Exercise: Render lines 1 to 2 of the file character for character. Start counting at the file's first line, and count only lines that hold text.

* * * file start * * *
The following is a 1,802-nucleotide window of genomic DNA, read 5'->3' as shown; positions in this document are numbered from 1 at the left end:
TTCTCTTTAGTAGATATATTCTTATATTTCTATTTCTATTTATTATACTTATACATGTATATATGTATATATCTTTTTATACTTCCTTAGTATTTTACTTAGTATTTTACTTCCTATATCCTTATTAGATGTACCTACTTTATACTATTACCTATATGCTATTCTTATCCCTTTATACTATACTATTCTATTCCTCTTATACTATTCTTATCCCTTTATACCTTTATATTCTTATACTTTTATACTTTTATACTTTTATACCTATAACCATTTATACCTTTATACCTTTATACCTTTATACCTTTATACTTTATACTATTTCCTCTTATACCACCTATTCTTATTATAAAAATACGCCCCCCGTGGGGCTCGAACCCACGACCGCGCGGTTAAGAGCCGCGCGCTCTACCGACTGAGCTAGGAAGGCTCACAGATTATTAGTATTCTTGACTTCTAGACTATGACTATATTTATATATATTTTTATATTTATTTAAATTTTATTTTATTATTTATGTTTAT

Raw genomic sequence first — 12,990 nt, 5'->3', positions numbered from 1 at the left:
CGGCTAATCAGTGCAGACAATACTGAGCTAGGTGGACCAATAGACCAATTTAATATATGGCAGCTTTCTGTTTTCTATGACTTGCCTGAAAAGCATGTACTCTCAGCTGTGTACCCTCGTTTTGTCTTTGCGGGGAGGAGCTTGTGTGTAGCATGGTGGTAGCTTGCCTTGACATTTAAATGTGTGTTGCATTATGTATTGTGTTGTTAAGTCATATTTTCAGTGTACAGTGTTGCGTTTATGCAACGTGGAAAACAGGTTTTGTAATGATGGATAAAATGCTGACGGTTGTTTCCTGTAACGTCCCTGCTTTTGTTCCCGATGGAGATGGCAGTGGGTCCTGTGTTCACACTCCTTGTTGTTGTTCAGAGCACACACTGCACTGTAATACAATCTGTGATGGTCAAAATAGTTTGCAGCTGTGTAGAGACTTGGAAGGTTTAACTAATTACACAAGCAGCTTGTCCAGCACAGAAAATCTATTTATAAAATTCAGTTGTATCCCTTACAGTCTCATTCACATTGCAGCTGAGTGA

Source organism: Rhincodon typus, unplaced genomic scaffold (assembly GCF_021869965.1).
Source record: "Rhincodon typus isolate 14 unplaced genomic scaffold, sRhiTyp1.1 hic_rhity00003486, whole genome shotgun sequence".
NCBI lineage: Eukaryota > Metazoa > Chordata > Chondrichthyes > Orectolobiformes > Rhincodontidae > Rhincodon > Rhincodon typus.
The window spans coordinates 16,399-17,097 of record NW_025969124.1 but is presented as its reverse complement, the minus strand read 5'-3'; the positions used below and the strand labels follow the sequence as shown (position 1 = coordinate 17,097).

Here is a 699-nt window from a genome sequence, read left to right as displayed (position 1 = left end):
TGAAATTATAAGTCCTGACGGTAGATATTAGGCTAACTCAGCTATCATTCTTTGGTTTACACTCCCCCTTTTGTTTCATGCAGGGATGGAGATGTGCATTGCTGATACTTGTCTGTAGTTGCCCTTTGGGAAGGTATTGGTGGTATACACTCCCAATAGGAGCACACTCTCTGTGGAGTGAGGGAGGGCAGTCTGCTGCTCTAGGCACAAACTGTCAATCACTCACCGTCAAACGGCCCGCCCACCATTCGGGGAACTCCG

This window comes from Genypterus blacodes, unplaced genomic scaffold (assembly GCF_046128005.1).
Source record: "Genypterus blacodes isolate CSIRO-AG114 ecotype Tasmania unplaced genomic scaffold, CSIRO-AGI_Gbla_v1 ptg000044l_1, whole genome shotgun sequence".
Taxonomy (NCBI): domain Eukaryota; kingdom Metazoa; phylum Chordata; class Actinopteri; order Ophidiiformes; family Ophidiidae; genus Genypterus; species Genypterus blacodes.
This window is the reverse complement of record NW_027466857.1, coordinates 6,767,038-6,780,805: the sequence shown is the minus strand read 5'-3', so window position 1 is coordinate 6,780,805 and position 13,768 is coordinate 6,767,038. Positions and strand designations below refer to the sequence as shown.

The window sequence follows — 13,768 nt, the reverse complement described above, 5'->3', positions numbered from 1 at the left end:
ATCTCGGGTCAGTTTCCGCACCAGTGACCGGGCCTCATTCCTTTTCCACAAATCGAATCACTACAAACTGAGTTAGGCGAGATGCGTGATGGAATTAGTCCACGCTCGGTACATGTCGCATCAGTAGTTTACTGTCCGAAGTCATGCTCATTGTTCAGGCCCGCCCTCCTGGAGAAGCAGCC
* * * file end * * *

The following is a 1,802-nucleotide window of genomic DNA, read 5'->3' as shown; positions in this document are numbered from 1 at the left end:
TTCTCTTTAGTAGATATATTCTTATATTTCTATTTCTATTTATTATACTTATACATGTATATATGTATATATCTTTTTATACTTCCTTAGTATTTTACTTAGTATTTTACTTCCTATATCCTTATTAGATGTACCTACTTTATACTATTACCTATATGCTATTCTTATCCCTTTATACTATACTATTCTATTCCTCTTATACTATTCTTATCCCTTTATACCTTTATATTCTTATACTTTTATACTTTTATACTTTTATACCTATAACCATTTATACCTTTATACCTTTATACCTTTATACCTTTATACTTTATACTATTTCCTCTTATACCACCTATTCTTATTATAAAAATACGCCCCCCGTGGGGCTCGAACCCACGACCGCGCGGTTAAGAGCCGCGCGCTCTACCGACTGAGCTAGGAAGGCTCACAGATTATTAGTATTCTTGACTTCTAGACTATGACTATATTTATATATATTTTTATATTTATTTAAATTTTATTTTATTATTTATGTTTAT